IBM, U. of Michigan Creating Chatty Computer

 
 
By Darryl K. Taft  |  Posted 2016-01-17 Print this article Print
 
 
 
 
 
 
 
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Emotion will be a key consideration of the system, as human interaction often turns on emotional elements. For instance, the proposed system would record its conversations with students and at any point it could hand the session over to a human. One of the researchers involved—Emily Mower Provost, assistant professor of computer science and engineering, studies emotional cues. She will work on enabling Project Sapphire to recognize when students need a real shoulder to lean on, even if they're not asking for one.

Through the partnership, eight computer science and engineering faculty members, along with graduate students and postdoctoral researchers, will work with IBM scientists. Within the next couple years, they expect their system to be up and running.

IBM said the digital advisor is not meant to replace human professionals who guide students along the academic and emotional journey that is college. Once it's developed, students can choose to talk to the system for simple or routine questions, or to complement a meeting with a person.

Students might tell the system their preferences and receive course recommendations that advance them toward their degree. They could define broad career goals and get a good list of electives. They could hear an estimate of how many homework hours their class load might require, or be directed to extracurricular activities that might help them land the kind of job or graduate school placement they seek.

However, the automated academic advisor is one application of what the team envisions to be a platform technology, IBM said. Project Sapphire's resulting innovations could be embedded into cognitive systems across many industries to improve how they learn and codify human expertise, understand a user's intent and context, and deliver appropriate responses that direct conversations toward a stated goal.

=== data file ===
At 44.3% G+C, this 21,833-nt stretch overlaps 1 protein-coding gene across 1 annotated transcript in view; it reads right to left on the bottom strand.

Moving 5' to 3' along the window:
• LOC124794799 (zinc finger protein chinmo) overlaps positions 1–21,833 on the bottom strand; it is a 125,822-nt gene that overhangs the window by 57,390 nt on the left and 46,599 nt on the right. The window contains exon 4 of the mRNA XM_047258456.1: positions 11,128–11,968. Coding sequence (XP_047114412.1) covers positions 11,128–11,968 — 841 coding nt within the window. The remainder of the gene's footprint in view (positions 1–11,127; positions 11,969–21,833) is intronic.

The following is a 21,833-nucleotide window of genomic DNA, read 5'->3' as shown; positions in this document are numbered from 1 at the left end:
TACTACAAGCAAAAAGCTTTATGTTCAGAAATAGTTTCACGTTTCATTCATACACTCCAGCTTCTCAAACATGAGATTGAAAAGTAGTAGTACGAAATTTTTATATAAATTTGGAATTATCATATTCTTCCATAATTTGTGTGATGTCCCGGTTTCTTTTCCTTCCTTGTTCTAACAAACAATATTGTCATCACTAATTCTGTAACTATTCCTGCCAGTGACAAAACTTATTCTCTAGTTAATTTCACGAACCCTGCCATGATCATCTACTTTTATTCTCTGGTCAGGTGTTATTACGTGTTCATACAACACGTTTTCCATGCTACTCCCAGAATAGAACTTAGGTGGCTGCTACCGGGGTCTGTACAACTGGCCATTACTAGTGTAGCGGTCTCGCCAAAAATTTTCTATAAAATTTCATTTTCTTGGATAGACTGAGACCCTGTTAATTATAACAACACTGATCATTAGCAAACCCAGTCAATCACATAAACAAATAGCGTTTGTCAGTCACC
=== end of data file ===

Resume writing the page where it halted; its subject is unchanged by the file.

"What we are building has the potential to revolutionize how we interact with our computers and other devices such as our cars and our appliances," Baveja said. "These conversational systems become cognitive advisors that can assist us in a variety of personal, professional, and enterprise tasks such as advising for personal finance, helping employees in scheduling meetings and travel arrangement, and providing technical support to customers of an enterprise."

IBM's Hamm wrote: "The researchers will use the cognitive student advisor as a test bed to help them develop systems that can be used for many kinds of human-to-machine interactions—everything from online travel planning and shopping to IT help desks and tax advisory services."

IBM noted that the University of Michigan students are excited to work with Big Blue on a potentially groundbreaking project.

"I want to build something that will not only benefit students, but will also benefit their children," said Ananda Narayan, a University of Michigan doctoral student studying reinforcement learning. "This is the future and it is happening here at the University of Michigan."

IBM said Project Sapphire is but another step forward in IBM's history of innovation in conversational systems. Most recently, IBM added its latest dialog management capabilities to its Watson cognitive computing platform.

The University of Michigan and IBM have a history of collaboration. IBM has assisted with cognitive computing courses, worked with the university to discover new ways to apply Watson, and enabled the University of Michigan Solar Car Team to use cognitive solar forecasting technology to predict solar radiation and cloud movement during the 2015 World Solar Challenge.

 



 
 
 
 
 
 
 
 
 
 
 
 
 

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